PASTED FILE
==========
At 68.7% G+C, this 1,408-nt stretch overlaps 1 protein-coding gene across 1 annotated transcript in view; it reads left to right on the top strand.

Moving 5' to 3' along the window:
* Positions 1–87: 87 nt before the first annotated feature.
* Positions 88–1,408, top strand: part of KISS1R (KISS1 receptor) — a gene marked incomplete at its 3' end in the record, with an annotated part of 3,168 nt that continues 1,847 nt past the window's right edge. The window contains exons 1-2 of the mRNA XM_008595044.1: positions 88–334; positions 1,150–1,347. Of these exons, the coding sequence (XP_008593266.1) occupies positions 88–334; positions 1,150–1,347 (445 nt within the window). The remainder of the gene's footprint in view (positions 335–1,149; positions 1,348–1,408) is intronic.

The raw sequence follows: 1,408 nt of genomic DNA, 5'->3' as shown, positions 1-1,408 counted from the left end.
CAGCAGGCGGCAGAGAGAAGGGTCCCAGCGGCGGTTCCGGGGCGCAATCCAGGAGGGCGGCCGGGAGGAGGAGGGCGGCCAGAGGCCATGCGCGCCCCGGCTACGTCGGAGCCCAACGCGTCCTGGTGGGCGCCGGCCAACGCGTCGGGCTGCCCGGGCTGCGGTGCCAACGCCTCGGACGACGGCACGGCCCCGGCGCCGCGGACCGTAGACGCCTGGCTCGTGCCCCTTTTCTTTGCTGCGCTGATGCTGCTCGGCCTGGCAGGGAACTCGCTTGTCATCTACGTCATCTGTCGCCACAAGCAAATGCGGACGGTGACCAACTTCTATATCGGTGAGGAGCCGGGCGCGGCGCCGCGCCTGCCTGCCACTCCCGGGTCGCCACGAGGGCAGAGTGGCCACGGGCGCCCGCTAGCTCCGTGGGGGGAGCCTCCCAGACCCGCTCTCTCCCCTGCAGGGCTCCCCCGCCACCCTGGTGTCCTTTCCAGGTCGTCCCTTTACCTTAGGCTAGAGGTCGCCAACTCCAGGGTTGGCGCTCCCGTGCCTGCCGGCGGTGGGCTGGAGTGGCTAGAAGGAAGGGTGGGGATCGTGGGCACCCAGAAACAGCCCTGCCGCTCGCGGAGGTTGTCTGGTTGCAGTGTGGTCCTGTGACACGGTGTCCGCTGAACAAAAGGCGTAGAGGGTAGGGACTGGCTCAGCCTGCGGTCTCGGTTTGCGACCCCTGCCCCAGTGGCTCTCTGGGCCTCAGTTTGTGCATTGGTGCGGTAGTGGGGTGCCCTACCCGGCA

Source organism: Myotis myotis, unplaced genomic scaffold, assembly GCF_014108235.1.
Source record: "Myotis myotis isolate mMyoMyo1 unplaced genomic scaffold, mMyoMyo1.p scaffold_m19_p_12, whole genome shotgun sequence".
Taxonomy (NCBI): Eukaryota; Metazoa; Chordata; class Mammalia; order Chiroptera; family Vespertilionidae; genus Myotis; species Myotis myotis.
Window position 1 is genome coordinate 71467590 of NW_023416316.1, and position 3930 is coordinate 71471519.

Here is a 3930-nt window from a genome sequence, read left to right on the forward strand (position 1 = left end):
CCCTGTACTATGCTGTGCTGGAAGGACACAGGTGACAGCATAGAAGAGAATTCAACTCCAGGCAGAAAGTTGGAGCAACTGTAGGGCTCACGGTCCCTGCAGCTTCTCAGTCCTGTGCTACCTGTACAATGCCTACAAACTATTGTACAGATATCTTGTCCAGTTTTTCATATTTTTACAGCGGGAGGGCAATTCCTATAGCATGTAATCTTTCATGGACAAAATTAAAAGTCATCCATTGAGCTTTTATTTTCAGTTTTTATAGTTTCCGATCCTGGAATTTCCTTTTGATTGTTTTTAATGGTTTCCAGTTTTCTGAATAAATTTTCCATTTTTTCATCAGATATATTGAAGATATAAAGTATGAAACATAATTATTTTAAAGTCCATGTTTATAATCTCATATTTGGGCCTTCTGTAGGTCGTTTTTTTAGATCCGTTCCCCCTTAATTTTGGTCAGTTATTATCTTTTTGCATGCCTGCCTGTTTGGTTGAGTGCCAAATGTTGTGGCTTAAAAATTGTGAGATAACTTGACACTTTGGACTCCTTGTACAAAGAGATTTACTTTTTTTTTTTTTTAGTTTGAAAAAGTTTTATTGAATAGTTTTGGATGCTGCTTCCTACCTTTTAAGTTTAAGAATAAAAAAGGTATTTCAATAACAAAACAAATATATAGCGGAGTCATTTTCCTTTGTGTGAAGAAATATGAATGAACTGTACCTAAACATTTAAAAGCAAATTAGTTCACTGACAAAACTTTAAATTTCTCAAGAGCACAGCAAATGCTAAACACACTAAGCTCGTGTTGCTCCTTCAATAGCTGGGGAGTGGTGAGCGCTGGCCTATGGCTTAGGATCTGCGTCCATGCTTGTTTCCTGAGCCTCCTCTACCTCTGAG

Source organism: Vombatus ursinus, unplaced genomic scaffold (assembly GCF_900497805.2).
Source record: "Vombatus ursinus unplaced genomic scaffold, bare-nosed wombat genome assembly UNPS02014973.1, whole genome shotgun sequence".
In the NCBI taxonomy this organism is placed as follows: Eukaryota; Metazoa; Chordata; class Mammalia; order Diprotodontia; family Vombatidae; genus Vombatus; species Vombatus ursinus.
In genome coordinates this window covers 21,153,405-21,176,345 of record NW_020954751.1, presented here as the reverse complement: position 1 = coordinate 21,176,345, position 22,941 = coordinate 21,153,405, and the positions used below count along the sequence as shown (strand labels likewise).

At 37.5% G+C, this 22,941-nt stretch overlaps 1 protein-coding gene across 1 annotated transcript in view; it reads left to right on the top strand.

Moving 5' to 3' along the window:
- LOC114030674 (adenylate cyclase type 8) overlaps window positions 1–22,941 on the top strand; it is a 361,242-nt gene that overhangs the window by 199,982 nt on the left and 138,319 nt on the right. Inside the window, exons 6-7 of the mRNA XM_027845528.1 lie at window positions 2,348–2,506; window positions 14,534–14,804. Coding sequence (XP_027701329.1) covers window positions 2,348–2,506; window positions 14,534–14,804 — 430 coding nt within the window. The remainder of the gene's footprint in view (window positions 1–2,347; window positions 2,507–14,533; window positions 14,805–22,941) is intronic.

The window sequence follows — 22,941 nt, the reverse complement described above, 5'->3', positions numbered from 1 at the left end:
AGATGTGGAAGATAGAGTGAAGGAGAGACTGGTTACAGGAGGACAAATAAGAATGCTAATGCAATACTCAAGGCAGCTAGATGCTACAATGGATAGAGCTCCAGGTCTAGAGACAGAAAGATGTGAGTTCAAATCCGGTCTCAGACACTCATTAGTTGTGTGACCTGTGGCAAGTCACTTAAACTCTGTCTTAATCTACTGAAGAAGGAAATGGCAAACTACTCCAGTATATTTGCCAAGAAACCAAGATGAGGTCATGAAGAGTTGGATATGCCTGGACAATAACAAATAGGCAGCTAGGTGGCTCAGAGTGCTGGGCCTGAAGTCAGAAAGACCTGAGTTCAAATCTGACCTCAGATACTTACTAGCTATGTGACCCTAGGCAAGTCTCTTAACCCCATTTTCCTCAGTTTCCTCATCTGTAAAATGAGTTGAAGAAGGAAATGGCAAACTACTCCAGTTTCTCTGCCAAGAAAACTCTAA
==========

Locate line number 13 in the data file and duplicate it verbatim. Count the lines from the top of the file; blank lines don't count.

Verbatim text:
Source organism: Vombatus ursinus, unplaced genomic scaffold (assembly GCF_900497805.2).